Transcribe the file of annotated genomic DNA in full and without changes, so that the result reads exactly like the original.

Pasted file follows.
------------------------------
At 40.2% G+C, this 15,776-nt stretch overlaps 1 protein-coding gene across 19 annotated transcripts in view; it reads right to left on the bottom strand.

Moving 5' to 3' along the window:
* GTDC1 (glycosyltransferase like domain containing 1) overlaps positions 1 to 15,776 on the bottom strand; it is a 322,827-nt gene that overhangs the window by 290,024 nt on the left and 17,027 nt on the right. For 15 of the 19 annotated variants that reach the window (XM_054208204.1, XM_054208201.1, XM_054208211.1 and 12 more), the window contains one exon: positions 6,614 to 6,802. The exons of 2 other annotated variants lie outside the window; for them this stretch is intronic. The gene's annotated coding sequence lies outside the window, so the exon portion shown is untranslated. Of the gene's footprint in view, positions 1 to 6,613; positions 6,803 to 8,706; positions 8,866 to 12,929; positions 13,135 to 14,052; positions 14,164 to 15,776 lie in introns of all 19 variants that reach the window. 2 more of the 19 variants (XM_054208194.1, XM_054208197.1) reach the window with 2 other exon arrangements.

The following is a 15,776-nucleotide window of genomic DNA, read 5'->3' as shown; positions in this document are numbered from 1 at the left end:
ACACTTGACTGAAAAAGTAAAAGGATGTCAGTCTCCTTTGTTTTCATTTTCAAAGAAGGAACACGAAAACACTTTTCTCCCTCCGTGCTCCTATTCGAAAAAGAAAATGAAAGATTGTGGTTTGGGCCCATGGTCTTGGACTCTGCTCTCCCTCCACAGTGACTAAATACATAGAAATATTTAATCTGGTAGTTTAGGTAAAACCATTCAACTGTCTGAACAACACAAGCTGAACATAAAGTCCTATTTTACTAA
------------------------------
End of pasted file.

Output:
At 40.2% G+C, this 15,776-nt stretch overlaps 1 protein-coding gene across 19 annotated transcripts in view; it reads right to left on the bottom strand.

Moving 5' to 3' along the window:
* GTDC1 (glycosyltransferase like domain containing 1) overlaps positions 1 to 15,776 on the bottom strand; it is a 322,827-nt gene that overhangs the window by 290,024 nt on the left and 17,027 nt on the right. For 15 of the 19 annotated variants that reach the window (XM_054208204.1, XM_054208201.1, XM_054208211.1 and 12 more), the window contains one exon: positions 6,614 to 6,802. The exons of 2 other annotated variants lie outside the window; for them this stretch is intronic. The gene's annotated coding sequence lies outside the window, so the exon portion shown is untranslated. Of the gene's footprint in view, positions 1 to 6,613; positions 6,803 to 8,706; positions 8,866 to 12,929; positions 13,135 to 14,052; positions 14,164 to 15,776 lie in introns of all 19 variants that reach the window. 2 more of the 19 variants (XM_054208194.1, XM_054208197.1) reach the window with 2 other exon arrangements.

The following is a 15,776-nucleotide window of genomic DNA, read 5'->3' as shown; positions in this document are numbered from 1 at the left end:
ACACTTGACTGAAAAAGTAAAAGGATGTCAGTCTCCTTTGTTTTCATTTTCAAAGAAGGAACACGAAAACACTTTTCTCCCTCCGTGCTCCTATTCGAAAAAGAAAATGAAAGATTGTGGTTTGGGCCCATGGTCTTGGACTCTGCTCTCCCTCCACAGTGACTAAATACATAGAAATATTTAATCTGGTAGTTTAGGTAAAACCATTCAACTGTCTGAACAACACAAGCTGAACATAAAGTCCTATTTTACTAA